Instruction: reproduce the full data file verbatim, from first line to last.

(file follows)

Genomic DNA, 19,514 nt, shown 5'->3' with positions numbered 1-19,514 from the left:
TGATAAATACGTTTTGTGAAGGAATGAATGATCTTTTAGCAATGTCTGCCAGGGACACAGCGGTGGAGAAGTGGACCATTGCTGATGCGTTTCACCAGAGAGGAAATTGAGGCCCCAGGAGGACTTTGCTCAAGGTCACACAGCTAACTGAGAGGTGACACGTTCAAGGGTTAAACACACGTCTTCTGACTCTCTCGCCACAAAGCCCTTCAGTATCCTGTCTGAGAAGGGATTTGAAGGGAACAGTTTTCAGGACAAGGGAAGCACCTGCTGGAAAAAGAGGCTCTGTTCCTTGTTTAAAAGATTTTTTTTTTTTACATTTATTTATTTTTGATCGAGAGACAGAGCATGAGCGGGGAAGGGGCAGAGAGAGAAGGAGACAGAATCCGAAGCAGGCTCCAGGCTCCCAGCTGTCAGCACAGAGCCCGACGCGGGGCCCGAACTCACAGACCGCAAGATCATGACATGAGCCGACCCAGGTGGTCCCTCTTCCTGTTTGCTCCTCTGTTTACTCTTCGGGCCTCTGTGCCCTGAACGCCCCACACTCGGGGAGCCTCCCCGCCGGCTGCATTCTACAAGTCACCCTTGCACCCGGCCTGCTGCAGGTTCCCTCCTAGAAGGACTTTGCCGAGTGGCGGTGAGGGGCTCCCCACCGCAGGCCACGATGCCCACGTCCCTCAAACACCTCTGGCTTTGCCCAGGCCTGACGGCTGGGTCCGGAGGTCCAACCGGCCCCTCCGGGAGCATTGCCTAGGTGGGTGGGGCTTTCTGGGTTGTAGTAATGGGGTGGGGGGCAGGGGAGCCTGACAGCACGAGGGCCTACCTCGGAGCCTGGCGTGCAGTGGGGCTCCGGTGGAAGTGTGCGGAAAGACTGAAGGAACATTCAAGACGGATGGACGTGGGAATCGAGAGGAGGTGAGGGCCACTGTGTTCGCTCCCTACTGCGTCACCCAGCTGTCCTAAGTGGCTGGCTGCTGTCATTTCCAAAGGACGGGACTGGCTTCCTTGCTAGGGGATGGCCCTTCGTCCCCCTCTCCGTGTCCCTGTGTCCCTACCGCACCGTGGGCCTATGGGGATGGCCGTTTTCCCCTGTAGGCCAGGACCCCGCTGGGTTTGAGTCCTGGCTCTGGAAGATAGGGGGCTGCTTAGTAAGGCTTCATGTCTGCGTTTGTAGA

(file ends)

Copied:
Genomic DNA, 19,514 nt, shown 5'->3' with positions numbered 1-19,514 from the left:
TGATAAATACGTTTTGTGAAGGAATGAATGATCTTTTAGCAATGTCTGCCAGGGACACAGCGGTGGAGAAGTGGACCATTGCTGATGCGTTTCACCAGAGAGGAAATTGAGGCCCCAGGAGGACTTTGCTCAAGGTCACACAGCTAACTGAGAGGTGACACGTTCAAGGGTTAAACACACGTCTTCTGACTCTCTCGCCACAAAGCCCTTCAGTATCCTGTCTGAGAAGGGATTTGAAGGGAACAGTTTTCAGGACAAGGGAAGCACCTGCTGGAAAAAGAGGCTCTGTTCCTTGTTTAAAAGATTTTTTTTTTTTACATTTATTTATTTTTGATCGAGAGACAGAGCATGAGCGGGGAAGGGGCAGAGAGAGAAGGAGACAGAATCCGAAGCAGGCTCCAGGCTCCCAGCTGTCAGCACAGAGCCCGACGCGGGGCCCGAACTCACAGACCGCAAGATCATGACATGAGCCGACCCAGGTGGTCCCTCTTCCTGTTTGCTCCTCTGTTTACTCTTCGGGCCTCTGTGCCCTGAACGCCCCACACTCGGGGAGCCTCCCCGCCGGCTGCATTCTACAAGTCACCCTTGCACCCGGCCTGCTGCAGGTTCCCTCCTAGAAGGACTTTGCCGAGTGGCGGTGAGGGGCTCCCCACCGCAGGCCACGATGCCCACGTCCCTCAAACACCTCTGGCTTTGCCCAGGCCTGACGGCTGGGTCCGGAGGTCCAACCGGCCCCTCCGGGAGCATTGCCTAGGTGGGTGGGGCTTTCTGGGTTGTAGTAATGGGGTGGGGGGCAGGGGAGCCTGACAGCACGAGGGCCTACCTCGGAGCCTGGCGTGCAGTGGGGCTCCGGTGGAAGTGTGCGGAAAGACTGAAGGAACATTCAAGACGGATGGACGTGGGAATCGAGAGGAGGTGAGGGCCACTGTGTTCGCTCCCTACTGCGTCACCCAGCTGTCCTAAGTGGCTGGCTGCTGTCATTTCCAAAGGACGGGACTGGCTTCCTTGCTAGGGGATGGCCCTTCGTCCCCCTCTCCGTGTCCCTGTGTCCCTACCGCACCGTGGGCCTATGGGGATGGCCGTTTTCCCCTGTAGGCCAGGACCCCGCTGGGTTTGAGTCCTGGCTCTGGAAGATAGGGGGCTGCTTAGTAAGGCTTCATGTCTGCGTTTGTAGA